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Bill Camp’s second act

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Bill Camp, a Boston-area native, recently received a Tony nomination for his role in “The Crucible.”Joe Tabacca for The Boston Globe

NEW YORK — About 15 years ago, Bill Camp felt like a hamster spinning inside a wheel. He had just won an Obie Award for playing heroin-addicted Quango Twistleton in Tony Kushner's "Homebody/Kabul," and critics were praising his pulsating performances, but the joy he'd felt about acting had waned and he was questioning what it was all for.

"I think I had, in an unhealthy way, identified myself as this actor, and I didn't really know who I was anymore. Everything was kind of an extension of this audition or that audition or this job or that job," says Camp, who grew up in Groton, Mass., and was a regular on Boston stages in the 1990s. "I had become such an intense narcissist that it was despicable to me. It took over everything and permeated all my relationships."


His solution? Hop off the wheel.

So in 2002 he moved to California, where his girlfriend (now wife) Elizabeth Marvel was acting in the TV series "The District." To pay the bills, he took jobs as a landscaper, a waiter, a cook, and worked at a friend's garage.

The sabbatical would last two years, long enough to revitalize him and, he says, make him a better actor. "I think it just helped me have a new appreciation about what it was that I was doing and why I was doing it," says Camp, slouching sideways in a banquette at Sardi's on a recent afternoon. "It gave me a healthy perspective in terms of looking at it as a job — a job that I love — as opposed to, 'This is my life.' "

Camp has been enjoying his professional rejuvenation for years, but now there's this: a Tony nomination — his first — for his portrayal of the Rev. John Hale, a conflicted man of the cloth, in "The Crucible." Nominated for best featured actor in a play, Camp will square off against Michael Shannon ("Long Day's Journey Into Night"), Reed Birney ("The Humans"), David Furr ("Noises Off"), and Richard Goulding ("King Charles III"). The 70th annual Tony Awards will be broadcast June 12 at 8 p.m. on CBS.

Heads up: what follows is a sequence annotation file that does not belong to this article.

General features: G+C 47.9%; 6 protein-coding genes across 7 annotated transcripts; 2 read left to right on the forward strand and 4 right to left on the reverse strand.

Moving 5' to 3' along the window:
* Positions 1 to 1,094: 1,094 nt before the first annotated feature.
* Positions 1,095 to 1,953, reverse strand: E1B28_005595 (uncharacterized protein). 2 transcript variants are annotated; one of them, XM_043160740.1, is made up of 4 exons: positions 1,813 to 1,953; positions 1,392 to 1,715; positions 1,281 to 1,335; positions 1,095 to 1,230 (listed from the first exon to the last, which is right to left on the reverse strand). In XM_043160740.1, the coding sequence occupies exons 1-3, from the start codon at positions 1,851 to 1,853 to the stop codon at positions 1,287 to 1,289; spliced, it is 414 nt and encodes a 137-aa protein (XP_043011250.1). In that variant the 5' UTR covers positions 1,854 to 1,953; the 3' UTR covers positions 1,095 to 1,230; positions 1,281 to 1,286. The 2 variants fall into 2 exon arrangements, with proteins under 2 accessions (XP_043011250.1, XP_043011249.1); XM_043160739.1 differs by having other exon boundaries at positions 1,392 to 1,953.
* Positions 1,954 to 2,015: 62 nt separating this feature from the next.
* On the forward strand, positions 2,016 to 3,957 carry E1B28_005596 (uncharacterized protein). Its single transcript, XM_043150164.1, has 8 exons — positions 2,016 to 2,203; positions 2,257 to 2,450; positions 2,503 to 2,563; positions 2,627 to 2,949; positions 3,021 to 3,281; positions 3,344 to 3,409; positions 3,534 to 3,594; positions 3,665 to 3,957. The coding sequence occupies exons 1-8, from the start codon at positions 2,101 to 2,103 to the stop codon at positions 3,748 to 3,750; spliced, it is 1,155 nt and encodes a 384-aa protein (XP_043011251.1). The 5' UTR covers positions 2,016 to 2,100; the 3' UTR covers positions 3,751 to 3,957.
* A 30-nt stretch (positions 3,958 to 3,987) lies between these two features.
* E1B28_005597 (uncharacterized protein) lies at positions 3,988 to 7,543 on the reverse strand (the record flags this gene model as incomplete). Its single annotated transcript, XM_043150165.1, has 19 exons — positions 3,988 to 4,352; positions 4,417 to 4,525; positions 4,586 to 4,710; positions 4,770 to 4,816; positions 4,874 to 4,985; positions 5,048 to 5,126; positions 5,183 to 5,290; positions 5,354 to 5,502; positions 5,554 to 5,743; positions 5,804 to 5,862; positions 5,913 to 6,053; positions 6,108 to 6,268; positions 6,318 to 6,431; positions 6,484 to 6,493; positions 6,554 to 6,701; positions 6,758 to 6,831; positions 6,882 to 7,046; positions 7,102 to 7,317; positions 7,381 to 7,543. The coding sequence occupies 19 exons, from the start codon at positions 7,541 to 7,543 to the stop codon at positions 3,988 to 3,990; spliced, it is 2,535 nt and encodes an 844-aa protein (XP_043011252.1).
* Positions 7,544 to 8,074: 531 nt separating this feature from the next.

While Camp acknowledges that recognition for his work is immensely gratifying, he shrugs that "not much has really changed" since the Tony nod (he's also been nominated for a Drama Desk Award). "I've gone to a few parties, luncheons, and stuff."

If Camp seems unimpressed with himself, his low-key reaction to the accolades reflects a workaday actor who comes across as laid-back and not entirely at ease talking about himself so extensively, even as he proves to be open and engaging in conversation.

Camp has worked frequently both on and off Broadway. But for years, he was also seen regularly on stages in Boston and Cambridge. He won an Elliot Norton Award in 1997 for playing Jamie Tyrone in "Long Day's Journey Into Night" at the American Repertory Theater, where he also starred as Prince Hal in "Henry IV, Parts I and II," in Steve Martin's "Picasso at the Lapin Agile," and in a Robert Woodruff-directed production of "Richard II" opposite Thomas Derrah.

The lure of performing eventually beckoned Camp back onto the boards when Kushner asked him to do a new version of "Homebody" that was slated for New York and Los Angeles in 2004. But it was his return to the ART, first in a production of "The Provok'd Wife," and then as the protagonist in the searing "Olly's Prison" in 2005, directed by Woodruff, that really got his blood pumping again. The Globe praised Camp's performance as "awe-inducing," saying that he "gets to the heart of what it means to be a defeated person."